All Advice Isn’t Good Advice (Including This Advice)

Aaron Dinin, PhD
4 min readOct 29, 2019
Plat of fortune cookies.
The startup world has plenty of wisdom. Do you have a way of filtering the good from the bad?

One of the best characteristics of the entrepreneurship community is people’s willingness to give advice. Experienced entrepreneurs willingly and eagerly spend dozens of hours each year mentoring young entrepreneurs. When asked why, most will give the same answer: they’re “paying it forward” in appreciation for the hours of advice and mentoring given to them early in their careers.

Unfortunately, mentorship is a double-edged sword because advice — even experienced and well-meaning advice — isn’t necessarily good advice. Let me share an example…

I met a young entrepreneur for coffee, and he pitched me an IoT concept he and a couple friends were working on. It was a vague idea. The team was hardly beyond the “me and my buddies want to be entrepreneurs so let’s figure out something to work on together” stage.

After explaining his idea, he said: “Someone else we were talking to suggested we partner with Cisco, IBM, Lenovo, or one of the other big tech firms in the area. Do you know anyone at those companies you could make an intro to?”

“Seriously?” I asked, with the same facial expression I make when sniffing my infant daughter’s pants to check for a dirty diaper. “That might be the worst advice I’ve ever heard. Who told you that?”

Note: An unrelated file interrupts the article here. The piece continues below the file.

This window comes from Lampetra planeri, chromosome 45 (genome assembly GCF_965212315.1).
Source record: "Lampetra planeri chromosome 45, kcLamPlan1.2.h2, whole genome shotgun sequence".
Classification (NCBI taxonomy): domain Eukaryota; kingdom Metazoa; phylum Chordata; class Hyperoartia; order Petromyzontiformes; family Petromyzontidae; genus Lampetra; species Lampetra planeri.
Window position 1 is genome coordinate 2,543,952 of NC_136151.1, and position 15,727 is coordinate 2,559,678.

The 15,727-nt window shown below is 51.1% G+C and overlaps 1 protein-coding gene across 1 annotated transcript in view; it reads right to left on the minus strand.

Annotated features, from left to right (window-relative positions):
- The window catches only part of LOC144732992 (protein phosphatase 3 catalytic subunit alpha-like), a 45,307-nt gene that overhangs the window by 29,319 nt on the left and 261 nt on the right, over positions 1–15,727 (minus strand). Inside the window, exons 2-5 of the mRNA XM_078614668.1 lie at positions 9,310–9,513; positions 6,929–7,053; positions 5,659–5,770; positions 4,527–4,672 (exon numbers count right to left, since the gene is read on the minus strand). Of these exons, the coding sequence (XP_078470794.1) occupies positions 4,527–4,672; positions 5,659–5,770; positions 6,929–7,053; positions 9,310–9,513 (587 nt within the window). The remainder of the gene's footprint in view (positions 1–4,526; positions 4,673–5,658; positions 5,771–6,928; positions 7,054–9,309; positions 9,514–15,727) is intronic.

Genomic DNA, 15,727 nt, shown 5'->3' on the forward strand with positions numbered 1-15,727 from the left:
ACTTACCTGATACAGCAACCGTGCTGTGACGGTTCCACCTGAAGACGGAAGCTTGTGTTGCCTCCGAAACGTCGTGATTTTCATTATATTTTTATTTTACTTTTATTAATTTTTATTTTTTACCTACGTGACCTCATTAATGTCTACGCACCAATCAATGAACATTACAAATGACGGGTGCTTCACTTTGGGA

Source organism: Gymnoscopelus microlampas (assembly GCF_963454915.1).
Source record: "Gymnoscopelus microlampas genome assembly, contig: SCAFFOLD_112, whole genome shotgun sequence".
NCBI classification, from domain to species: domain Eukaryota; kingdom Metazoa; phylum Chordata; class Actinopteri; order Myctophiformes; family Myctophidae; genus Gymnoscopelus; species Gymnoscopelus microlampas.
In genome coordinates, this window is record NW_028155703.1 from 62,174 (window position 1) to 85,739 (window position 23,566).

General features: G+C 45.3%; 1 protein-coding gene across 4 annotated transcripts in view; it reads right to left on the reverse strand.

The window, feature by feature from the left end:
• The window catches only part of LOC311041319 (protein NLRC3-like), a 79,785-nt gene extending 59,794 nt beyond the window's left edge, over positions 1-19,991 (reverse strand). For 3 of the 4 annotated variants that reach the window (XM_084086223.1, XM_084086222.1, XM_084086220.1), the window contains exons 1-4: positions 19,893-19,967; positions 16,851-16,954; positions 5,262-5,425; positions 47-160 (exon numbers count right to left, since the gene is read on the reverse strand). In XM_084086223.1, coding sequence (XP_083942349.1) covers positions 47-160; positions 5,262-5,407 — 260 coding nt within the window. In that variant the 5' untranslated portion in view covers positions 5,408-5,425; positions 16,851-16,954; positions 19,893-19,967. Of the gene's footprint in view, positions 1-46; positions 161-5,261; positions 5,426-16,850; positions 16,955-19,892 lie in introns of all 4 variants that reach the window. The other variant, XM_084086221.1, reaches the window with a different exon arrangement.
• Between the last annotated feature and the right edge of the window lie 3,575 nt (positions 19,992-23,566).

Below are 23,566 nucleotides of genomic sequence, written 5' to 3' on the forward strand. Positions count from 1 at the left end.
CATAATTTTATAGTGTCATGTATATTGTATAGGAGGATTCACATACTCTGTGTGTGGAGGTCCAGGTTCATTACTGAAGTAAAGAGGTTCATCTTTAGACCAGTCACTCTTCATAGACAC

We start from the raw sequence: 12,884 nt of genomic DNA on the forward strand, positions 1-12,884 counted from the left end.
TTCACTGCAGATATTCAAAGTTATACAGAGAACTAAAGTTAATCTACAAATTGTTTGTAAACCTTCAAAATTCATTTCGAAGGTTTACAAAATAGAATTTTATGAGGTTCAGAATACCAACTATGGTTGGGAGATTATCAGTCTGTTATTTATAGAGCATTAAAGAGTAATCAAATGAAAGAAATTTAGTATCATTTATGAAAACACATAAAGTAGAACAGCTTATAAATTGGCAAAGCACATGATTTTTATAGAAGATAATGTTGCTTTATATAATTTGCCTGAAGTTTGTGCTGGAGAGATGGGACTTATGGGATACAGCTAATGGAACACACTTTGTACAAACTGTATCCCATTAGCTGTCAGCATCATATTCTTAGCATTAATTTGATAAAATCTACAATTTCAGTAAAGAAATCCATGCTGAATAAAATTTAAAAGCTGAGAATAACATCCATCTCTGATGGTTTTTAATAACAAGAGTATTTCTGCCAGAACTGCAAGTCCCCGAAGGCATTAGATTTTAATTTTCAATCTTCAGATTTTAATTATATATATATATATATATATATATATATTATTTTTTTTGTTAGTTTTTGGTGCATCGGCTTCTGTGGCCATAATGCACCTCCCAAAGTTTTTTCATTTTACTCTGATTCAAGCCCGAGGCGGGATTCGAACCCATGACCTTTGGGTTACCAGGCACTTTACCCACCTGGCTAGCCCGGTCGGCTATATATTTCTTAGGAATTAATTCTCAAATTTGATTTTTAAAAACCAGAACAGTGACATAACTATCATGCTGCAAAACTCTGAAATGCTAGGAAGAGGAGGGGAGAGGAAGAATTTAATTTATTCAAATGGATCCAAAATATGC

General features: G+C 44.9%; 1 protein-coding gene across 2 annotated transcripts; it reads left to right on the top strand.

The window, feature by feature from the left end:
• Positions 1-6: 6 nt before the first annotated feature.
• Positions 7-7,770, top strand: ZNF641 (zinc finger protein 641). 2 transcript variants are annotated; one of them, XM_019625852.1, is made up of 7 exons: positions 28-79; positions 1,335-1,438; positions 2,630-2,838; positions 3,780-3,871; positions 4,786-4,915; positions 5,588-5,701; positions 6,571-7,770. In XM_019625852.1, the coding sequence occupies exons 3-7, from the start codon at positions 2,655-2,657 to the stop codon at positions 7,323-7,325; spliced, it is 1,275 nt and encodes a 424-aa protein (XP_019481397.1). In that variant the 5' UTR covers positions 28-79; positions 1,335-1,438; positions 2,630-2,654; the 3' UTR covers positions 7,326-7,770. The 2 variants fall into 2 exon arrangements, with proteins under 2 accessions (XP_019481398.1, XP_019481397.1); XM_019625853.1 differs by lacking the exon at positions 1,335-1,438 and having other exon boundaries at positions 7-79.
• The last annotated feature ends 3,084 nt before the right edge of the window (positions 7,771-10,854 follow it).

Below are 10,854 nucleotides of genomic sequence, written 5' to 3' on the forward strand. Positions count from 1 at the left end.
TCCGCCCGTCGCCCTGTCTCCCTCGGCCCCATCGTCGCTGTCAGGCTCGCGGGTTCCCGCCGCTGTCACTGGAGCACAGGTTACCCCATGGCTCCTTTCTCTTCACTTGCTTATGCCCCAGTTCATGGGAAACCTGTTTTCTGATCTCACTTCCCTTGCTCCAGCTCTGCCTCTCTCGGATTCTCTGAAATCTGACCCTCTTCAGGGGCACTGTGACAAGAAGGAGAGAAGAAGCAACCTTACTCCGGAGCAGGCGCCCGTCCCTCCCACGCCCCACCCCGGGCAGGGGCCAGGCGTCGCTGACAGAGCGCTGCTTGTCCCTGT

I assumed the answer would be someone whose experience with startups consisted of watching a few episodes of Shark Tank and Silicon Valley. But it wasn’t. Instead, it was the leader of one of the most prominent entrepreneurship education programs in the region. Heck, if our credentials were put side-by-side, he’d surely be thought of as “knowing more.”

“Why is that bad advice?” the student asked, clearly not pleased with my response.

“You’re three guys tossing around ideas,” I explained to the student. “You might have the best idea in the history of ideas, but, at this stage, nobody could possibly know. Cisco and IBM and Lenovo aren’t going to partner with you because you haven’t proven anything. You haven’t proven a need, you haven’t proven an opportunity, you haven’t proven a market, you haven’t proven a strategy for accessing that market, and, most importantly, you haven’t proven that any of you have any competency to address any of the shortcomings I just…



Aaron Dinin, PhD

I teach entrepreneurship at Duke. Software Engineer. PhD in English. I write about the mistakes entrepreneurs make since I’ve made plenty. More @